Dark Horse Presents 34 (November 1989)

Race of Scorpions gets even more amazing this issue… Duranona tells the reader what happens to the story’s protagonists in a little text paragraph at the end of the story. The actual story was spent on some supporting cast members. It’s sort of amazing how poorly plotted this story gets. Dark Horse really just didn’t care what they printed. Lots of perspective failures here. Just a dreadful read. Zone is getting more dramatic–this issue the reporter gets hurt near a fire and Zone saves him, so all the threads are coming together. Unfortunately, Kraiger’s art, which was no great shakes … Continue reading Dark Horse Presents 34 (November 1989)

Dark Horse Presents 33 (September 1989)

What can one say when the best story in the issue is the Mr. Monster… it just seems wrong. Pollock’s Mike & Viv has a lame plot, a couple funny lines and decent art. A bickering couple gets stuck in the Cretaceous period. Dark Horse was picking from the bottom of the stack here. Race of Scorpions is confusing, weakly written and Duranona isn’t pretending to use shadows. In other words, it’s the norm for the series. It has a incomprehensible cliffhanger this time too. Zone‘s okay, with Kraiger tying together the previous story threads to imply something significant. However, … Continue reading Dark Horse Presents 33 (September 1989)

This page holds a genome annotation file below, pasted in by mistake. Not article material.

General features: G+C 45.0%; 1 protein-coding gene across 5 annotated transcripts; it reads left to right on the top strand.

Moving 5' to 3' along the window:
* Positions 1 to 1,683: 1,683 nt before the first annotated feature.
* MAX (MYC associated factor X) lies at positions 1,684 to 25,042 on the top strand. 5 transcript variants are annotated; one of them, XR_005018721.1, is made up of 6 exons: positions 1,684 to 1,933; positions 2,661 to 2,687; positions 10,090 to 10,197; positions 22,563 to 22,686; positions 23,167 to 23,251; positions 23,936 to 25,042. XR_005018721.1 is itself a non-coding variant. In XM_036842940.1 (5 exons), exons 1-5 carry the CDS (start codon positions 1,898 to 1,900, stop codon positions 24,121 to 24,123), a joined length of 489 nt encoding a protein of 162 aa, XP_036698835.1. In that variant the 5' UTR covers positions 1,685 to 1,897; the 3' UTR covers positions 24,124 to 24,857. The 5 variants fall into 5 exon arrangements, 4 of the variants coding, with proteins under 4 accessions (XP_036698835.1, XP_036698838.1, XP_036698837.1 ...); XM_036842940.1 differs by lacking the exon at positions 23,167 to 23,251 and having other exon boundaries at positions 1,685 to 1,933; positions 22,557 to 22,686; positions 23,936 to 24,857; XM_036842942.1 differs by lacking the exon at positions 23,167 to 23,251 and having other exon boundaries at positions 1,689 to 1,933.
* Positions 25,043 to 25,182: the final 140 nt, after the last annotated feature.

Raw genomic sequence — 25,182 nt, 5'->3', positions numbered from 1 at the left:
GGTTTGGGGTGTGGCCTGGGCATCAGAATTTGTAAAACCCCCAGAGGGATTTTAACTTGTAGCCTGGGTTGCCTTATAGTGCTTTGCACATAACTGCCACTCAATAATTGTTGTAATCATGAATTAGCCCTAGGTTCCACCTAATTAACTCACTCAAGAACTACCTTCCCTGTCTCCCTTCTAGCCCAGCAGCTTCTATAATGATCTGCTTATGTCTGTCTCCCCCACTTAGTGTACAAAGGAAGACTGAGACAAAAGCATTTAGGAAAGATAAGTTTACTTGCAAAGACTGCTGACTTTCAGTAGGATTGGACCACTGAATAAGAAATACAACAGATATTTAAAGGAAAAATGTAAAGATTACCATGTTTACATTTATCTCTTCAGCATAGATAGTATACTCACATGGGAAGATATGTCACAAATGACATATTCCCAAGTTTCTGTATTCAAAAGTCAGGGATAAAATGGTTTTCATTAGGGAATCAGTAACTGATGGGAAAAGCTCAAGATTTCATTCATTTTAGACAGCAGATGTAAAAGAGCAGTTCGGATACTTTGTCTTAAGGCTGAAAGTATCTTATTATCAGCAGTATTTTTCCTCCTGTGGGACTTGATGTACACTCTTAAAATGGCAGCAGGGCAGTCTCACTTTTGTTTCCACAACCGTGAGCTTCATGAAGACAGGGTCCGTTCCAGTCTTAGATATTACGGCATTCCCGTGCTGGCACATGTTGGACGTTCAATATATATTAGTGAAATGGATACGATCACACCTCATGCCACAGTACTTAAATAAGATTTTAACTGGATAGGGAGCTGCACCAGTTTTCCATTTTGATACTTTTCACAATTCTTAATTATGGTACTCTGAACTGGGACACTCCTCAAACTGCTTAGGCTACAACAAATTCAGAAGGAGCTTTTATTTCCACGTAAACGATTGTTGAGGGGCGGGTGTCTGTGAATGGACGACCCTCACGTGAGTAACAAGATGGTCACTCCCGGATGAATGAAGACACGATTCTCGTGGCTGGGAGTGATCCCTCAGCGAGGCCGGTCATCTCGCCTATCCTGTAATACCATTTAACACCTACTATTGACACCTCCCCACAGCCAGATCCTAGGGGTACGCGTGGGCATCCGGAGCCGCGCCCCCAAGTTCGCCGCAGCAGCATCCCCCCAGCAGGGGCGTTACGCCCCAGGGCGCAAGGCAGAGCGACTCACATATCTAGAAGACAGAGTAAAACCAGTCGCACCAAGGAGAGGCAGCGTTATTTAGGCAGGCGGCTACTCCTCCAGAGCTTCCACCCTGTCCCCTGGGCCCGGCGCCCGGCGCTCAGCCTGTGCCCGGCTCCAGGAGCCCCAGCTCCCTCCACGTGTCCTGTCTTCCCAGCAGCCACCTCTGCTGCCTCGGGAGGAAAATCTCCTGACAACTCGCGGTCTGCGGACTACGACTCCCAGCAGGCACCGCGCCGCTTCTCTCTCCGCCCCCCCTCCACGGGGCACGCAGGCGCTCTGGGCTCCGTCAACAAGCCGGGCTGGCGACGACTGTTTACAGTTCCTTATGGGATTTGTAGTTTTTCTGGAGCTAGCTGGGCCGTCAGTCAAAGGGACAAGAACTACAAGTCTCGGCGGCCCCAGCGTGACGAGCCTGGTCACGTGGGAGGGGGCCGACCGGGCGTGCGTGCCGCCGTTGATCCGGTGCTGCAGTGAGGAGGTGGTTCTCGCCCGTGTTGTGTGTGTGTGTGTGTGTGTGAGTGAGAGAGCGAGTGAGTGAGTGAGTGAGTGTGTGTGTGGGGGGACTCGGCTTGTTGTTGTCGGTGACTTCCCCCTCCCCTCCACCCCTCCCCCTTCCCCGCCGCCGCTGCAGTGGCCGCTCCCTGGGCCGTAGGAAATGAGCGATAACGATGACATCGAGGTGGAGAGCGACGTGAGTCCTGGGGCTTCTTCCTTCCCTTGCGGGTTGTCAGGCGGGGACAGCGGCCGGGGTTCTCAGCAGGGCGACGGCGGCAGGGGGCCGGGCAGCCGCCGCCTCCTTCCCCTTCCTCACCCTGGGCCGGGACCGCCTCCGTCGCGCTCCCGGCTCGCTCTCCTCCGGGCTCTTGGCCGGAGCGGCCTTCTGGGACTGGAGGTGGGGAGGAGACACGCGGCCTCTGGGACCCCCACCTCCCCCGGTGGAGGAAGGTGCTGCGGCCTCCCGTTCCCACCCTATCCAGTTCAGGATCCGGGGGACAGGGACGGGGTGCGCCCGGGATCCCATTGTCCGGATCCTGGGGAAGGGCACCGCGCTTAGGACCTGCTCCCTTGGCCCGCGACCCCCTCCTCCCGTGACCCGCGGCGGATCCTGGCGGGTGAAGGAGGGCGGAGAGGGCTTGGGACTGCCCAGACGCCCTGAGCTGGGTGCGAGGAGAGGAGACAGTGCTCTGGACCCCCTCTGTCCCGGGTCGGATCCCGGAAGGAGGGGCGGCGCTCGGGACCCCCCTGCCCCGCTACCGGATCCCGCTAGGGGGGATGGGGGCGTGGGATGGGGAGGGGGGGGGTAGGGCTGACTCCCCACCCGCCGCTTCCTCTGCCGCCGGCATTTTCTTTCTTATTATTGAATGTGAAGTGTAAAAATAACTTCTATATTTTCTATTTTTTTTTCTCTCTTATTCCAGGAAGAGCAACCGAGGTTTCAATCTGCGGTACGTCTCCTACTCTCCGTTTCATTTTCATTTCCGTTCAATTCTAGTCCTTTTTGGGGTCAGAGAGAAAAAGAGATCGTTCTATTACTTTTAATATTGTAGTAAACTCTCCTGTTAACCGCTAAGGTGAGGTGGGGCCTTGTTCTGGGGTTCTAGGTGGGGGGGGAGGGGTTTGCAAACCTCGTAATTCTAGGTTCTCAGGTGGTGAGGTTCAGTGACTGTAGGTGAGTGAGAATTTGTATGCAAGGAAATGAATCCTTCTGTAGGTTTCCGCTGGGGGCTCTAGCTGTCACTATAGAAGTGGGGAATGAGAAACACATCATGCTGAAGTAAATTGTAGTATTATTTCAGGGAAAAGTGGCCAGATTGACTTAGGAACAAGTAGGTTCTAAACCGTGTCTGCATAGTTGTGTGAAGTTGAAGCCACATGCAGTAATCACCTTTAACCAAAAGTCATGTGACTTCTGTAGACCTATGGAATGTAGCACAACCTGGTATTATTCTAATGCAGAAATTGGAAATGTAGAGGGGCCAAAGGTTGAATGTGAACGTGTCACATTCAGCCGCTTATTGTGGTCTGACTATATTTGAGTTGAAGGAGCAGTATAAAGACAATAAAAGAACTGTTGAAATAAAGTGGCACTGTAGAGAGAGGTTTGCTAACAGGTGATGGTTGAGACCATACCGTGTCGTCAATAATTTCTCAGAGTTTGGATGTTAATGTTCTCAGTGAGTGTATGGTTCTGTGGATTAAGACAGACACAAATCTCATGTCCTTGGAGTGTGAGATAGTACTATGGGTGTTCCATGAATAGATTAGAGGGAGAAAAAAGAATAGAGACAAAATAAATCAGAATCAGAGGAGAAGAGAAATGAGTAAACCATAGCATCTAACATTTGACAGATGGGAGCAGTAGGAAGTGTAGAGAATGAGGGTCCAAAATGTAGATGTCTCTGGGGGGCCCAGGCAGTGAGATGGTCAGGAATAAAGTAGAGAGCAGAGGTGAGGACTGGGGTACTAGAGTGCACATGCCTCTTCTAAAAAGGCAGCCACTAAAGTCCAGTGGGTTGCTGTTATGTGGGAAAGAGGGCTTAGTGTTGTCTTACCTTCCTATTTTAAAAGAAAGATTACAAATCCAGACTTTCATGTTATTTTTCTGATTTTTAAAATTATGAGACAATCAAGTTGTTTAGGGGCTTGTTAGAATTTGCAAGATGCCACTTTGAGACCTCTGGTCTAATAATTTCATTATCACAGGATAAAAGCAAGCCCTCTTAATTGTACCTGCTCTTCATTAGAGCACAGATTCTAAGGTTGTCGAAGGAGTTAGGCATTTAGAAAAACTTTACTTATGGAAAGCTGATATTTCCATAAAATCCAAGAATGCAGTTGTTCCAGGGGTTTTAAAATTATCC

Dark Horse Presents 32 (August 1989)

Ugh, another “annual.” Sixty-four pages of Dark Horse Presents tends to be a little much. The American is a little long here–it’s very passive and not at all dramatic. On the other hand, Peterson shows he used to be a lot more interesting of an artist. The Wacky Squirrel strip from publisher Richardson is dumb. Davis’s Delia & Celia is a complete bore, big shock. He manages to make a pterodactyl boring. The longer than usual Bob the Alien just shows with more space Rice does an even better story. It’s funny and touching The Concrete story is better than … Continue reading Dark Horse Presents 32 (August 1989)

Dark Horse Presents 31 (July 1989)

It’s a banner installment of Race of Scorpions. Two things I never thought would occur do this issue… first, Duranona uses shadows to give the reader some sense of depth. Well, only for half the story, but still. Second, he comes up with an interesting detail! In this miserable future, cookbooks are bibles. I’m stunned by these developments. The Zone story is on the low side of okay. Kraiger spends too much time on the boring Zone character (before he douses some guy in toxic waste or something, which is funny). But the art’s good and the plotting is decent. … Continue reading Dark Horse Presents 31 (July 1989)

Dark Horse Presents 30 (June 1989)

Oh, good, Race of Scorpions is back and just as incomprehensible as always. It turns out the mysterious stranger is really the brother of the evil emperor. There’s palace intrigue, an assassination attempt, machinations, it goes on. And it’s still awful. Maybe the writing’s a little better. Or it’s at least more understandable. Luke and Norwood’s Project: Overkill is good. It’s a simple, Terminator thing, but Norwood’s art is excellent. Luke’s writing isn’t bad either, but it’s somewhat confusing. I don’t know if it’s an ongoing feature, but it might help it it is. Norwood is manga influenced, but it’s … Continue reading Dark Horse Presents 30 (June 1989)

Dark Horse Presents 27 (February 1989)